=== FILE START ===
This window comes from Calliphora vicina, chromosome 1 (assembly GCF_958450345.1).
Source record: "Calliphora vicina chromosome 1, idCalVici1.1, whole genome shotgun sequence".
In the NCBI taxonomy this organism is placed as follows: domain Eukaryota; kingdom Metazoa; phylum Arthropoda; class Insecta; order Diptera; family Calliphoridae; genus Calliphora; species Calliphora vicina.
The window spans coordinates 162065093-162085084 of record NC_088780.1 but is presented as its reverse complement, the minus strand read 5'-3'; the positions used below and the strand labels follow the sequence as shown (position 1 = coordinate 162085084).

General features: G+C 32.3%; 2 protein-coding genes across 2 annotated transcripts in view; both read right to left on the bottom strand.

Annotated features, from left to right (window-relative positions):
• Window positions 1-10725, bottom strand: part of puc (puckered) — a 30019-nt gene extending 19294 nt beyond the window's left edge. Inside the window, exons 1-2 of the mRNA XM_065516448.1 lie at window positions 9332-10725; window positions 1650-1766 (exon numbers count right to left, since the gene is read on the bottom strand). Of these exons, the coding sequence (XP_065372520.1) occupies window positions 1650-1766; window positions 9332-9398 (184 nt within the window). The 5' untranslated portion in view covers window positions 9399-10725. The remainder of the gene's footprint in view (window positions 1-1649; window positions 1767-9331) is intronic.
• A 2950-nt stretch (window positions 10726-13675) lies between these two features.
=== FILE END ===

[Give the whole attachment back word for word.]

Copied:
This window comes from Calliphora vicina, chromosome 1 (assembly GCF_958450345.1).
Source record: "Calliphora vicina chromosome 1, idCalVici1.1, whole genome shotgun sequence".
In the NCBI taxonomy this organism is placed as follows: domain Eukaryota; kingdom Metazoa; phylum Arthropoda; class Insecta; order Diptera; family Calliphoridae; genus Calliphora; species Calliphora vicina.
The window spans coordinates 162065093-162085084 of record NC_088780.1 but is presented as its reverse complement, the minus strand read 5'-3'; the positions used below and the strand labels follow the sequence as shown (position 1 = coordinate 162085084).

General features: G+C 32.3%; 2 protein-coding genes across 2 annotated transcripts in view; both read right to left on the bottom strand.

Annotated features, from left to right (window-relative positions):
• Window positions 1-10725, bottom strand: part of puc (puckered) — a 30019-nt gene extending 19294 nt beyond the window's left edge. Inside the window, exons 1-2 of the mRNA XM_065516448.1 lie at window positions 9332-10725; window positions 1650-1766 (exon numbers count right to left, since the gene is read on the bottom strand). Of these exons, the coding sequence (XP_065372520.1) occupies window positions 1650-1766; window positions 9332-9398 (184 nt within the window). The 5' untranslated portion in view covers window positions 9399-10725. The remainder of the gene's footprint in view (window positions 1-1649; window positions 1767-9331) is intronic.
• A 2950-nt stretch (window positions 10726-13675) lies between these two features.